Information about Seduction. What is seduction and history of seduction
Seduction is an act that may be either a erime or a civil injury (tort). Because the elements of each kind of seduetion vary according to the jurisdietion, a general definition cannot be universally applicable. Seduetion was not a erime at common law, but it is a statutory offense in most states of the United States.
The erime may be broadly deseribed as the obtaining by a man of illicit sexual intereourse with a woman through a promise of marriage or by other means of persuasion. Consent is an essential element of seduetion, and the law usually specifies that consent must have been obtained by an unconditional promise of marriage. Although such a promise need not be binding, if the vietim believes in it and consents in reliance on it, the law applies insofar as legal action against the seducer is concerned. Thus a married man may be guilty of seduetion—if not adultery— if his vietim is unaware of his marital condition. The previous chaste character of the injured woman is generally a prerequisite, though this does not necessarily connote virginity, because a widow or divorcee can be the vietim of seduetion. In most states, marriage of the parties operates to bar criminal prosecution.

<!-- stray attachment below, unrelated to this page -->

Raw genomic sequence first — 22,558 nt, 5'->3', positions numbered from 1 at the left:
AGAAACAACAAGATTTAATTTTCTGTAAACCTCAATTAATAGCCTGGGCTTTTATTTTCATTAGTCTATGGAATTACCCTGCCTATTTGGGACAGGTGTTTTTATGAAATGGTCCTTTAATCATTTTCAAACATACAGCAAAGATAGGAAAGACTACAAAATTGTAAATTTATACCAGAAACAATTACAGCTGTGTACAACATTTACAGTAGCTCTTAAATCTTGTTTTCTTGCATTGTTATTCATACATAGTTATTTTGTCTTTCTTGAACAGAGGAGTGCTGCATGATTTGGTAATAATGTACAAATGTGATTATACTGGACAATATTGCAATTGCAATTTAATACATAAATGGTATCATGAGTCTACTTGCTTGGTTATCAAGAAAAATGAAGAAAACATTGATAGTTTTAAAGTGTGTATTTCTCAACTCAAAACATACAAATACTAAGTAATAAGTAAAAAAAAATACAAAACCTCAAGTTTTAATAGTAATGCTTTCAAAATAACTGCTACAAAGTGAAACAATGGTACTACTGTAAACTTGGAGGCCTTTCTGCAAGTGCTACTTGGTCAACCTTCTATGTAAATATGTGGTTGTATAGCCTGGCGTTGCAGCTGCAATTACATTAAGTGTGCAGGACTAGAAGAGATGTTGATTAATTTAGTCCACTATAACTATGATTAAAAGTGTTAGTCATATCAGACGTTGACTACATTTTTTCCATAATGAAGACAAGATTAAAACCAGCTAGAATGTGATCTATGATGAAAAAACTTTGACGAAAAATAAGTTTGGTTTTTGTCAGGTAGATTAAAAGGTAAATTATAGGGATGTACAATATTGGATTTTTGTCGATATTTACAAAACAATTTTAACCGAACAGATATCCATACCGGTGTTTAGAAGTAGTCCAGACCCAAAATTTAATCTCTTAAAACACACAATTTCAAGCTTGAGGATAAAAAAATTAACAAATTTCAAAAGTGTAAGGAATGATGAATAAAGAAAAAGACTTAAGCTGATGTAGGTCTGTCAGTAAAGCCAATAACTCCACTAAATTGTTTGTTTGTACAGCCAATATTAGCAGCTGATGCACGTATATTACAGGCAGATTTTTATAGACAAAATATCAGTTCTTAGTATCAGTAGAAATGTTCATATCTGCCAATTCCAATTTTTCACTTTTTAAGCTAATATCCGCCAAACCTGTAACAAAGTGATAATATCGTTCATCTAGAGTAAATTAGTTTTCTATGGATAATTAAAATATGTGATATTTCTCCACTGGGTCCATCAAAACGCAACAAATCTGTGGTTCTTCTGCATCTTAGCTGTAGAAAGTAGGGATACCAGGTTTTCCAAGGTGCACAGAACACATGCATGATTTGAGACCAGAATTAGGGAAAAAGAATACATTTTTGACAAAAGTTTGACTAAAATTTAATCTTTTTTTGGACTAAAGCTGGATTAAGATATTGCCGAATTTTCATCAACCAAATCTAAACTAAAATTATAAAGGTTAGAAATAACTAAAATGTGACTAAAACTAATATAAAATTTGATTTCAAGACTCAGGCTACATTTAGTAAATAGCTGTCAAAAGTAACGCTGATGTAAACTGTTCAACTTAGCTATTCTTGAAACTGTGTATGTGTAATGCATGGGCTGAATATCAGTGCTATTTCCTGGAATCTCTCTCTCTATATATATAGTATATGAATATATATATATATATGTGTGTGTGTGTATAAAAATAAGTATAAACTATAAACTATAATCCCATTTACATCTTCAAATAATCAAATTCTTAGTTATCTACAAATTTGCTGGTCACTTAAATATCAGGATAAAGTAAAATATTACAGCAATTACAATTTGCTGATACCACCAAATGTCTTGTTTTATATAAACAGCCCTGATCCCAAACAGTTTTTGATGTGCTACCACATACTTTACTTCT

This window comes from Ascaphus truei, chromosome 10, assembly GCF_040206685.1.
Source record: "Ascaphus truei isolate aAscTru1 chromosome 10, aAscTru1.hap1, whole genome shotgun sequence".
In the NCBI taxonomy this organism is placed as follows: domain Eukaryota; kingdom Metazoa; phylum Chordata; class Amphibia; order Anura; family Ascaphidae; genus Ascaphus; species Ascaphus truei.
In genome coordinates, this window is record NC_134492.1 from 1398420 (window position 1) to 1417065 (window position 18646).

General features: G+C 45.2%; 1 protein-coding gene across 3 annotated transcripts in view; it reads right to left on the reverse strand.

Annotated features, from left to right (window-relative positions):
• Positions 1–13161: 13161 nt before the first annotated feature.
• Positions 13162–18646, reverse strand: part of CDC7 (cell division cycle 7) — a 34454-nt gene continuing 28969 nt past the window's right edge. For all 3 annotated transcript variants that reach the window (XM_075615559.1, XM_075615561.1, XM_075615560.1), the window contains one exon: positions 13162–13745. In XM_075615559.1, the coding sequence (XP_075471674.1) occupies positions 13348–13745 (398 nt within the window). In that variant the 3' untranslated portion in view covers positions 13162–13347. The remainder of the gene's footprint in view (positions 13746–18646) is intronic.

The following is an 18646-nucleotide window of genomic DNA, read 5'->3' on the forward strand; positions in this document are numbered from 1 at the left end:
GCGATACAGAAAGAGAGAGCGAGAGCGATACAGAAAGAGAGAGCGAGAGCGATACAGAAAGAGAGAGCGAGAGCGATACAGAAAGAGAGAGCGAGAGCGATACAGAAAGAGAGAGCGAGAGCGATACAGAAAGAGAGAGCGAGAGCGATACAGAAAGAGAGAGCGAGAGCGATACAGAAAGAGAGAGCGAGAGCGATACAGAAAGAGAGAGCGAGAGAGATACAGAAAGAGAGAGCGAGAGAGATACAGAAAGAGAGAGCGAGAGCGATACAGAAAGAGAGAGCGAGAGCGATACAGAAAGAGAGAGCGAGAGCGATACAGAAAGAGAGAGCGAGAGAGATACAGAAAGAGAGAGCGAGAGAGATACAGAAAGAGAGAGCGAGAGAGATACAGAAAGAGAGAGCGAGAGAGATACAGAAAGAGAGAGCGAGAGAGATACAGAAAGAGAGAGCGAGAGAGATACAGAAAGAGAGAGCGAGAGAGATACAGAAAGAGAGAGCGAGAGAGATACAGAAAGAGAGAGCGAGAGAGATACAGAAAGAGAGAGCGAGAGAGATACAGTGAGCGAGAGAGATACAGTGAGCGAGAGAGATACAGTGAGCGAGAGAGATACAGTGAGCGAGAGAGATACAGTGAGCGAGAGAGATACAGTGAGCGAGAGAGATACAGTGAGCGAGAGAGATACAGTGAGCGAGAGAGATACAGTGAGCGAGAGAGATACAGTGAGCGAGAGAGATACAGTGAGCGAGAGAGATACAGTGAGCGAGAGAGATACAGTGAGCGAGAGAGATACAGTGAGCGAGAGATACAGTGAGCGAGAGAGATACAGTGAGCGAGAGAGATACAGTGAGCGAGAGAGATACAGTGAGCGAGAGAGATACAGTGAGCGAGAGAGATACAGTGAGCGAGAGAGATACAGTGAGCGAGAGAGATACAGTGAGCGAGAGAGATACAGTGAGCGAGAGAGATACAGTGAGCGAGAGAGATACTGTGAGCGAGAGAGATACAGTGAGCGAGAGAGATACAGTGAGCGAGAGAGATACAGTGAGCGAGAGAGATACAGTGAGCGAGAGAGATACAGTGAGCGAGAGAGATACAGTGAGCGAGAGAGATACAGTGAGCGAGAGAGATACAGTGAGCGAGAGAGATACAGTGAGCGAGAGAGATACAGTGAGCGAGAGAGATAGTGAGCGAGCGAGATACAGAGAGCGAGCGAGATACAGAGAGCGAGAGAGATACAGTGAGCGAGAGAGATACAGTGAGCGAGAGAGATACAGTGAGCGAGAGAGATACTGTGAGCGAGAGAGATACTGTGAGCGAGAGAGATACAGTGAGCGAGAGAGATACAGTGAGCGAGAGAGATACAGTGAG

The civil injury, in common law, provided liability for the seduetion of a daughter or servant. Because the basis of the injury was considered to be the immediate and possibly eventual loss of services, the cause of the action belonged to the father or master.
In many states the commonlaw action has been altered and enlarged so that the seduced female herself may recover damages. The essential factors to be proved in a civil action for seduetion are enticement or persuasion resulting in sexual intereourse, and the chastity of the vietim at the time of the offense. A woman who marries her seducer cannot, as a general rule, recover damages for the seduetion.
Seduetion can be committed only against an unmarried woman. Homosexual intereourse with a minör would be sodomy, pederasty, or some other statutory erime, rather than seduetion.